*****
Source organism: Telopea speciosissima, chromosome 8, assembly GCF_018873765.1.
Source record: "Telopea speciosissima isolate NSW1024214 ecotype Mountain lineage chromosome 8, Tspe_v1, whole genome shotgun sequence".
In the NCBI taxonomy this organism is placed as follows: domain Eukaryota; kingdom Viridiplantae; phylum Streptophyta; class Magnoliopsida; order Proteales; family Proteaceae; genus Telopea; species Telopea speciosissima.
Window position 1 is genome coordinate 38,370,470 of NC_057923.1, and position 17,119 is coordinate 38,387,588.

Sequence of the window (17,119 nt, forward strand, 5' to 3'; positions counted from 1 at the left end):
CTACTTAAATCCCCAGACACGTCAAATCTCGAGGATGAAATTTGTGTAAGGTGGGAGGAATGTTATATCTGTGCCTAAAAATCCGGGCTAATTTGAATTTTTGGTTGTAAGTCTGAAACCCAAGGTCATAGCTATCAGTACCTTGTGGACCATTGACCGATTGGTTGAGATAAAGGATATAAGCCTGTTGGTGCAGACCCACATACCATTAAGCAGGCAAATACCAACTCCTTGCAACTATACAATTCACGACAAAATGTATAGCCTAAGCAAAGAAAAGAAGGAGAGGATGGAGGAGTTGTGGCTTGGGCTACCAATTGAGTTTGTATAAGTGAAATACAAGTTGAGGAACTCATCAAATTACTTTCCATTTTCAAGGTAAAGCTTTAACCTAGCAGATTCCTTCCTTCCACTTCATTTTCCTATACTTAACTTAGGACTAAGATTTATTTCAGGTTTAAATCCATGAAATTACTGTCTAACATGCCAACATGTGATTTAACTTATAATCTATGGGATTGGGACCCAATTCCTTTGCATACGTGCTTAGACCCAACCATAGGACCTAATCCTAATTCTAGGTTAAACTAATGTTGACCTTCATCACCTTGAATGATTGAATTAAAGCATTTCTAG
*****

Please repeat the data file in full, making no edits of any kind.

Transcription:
Source organism: Telopea speciosissima, chromosome 8, assembly GCF_018873765.1.
Source record: "Telopea speciosissima isolate NSW1024214 ecotype Mountain lineage chromosome 8, Tspe_v1, whole genome shotgun sequence".
In the NCBI taxonomy this organism is placed as follows: domain Eukaryota; kingdom Viridiplantae; phylum Streptophyta; class Magnoliopsida; order Proteales; family Proteaceae; genus Telopea; species Telopea speciosissima.
Window position 1 is genome coordinate 38,370,470 of NC_057923.1, and position 17,119 is coordinate 38,387,588.

Sequence of the window (17,119 nt, forward strand, 5' to 3'; positions counted from 1 at the left end):
CTACTTAAATCCCCAGACACGTCAAATCTCGAGGATGAAATTTGTGTAAGGTGGGAGGAATGTTATATCTGTGCCTAAAAATCCGGGCTAATTTGAATTTTTGGTTGTAAGTCTGAAACCCAAGGTCATAGCTATCAGTACCTTGTGGACCATTGACCGATTGGTTGAGATAAAGGATATAAGCCTGTTGGTGCAGACCCACATACCATTAAGCAGGCAAATACCAACTCCTTGCAACTATACAATTCACGACAAAATGTATAGCCTAAGCAAAGAAAAGAAGGAGAGGATGGAGGAGTTGTGGCTTGGGCTACCAATTGAGTTTGTATAAGTGAAATACAAGTTGAGGAACTCATCAAATTACTTTCCATTTTCAAGGTAAAGCTTTAACCTAGCAGATTCCTTCCTTCCACTTCATTTTCCTATACTTAACTTAGGACTAAGATTTATTTCAGGTTTAAATCCATGAAATTACTGTCTAACATGCCAACATGTGATTTAACTTATAATCTATGGGATTGGGACCCAATTCCTTTGCATACGTGCTTAGACCCAACCATAGGACCTAATCCTAATTCTAGGTTAAACTAATGTTGACCTTCATCACCTTGAATGATTGAATTAAAGCATTTCTAG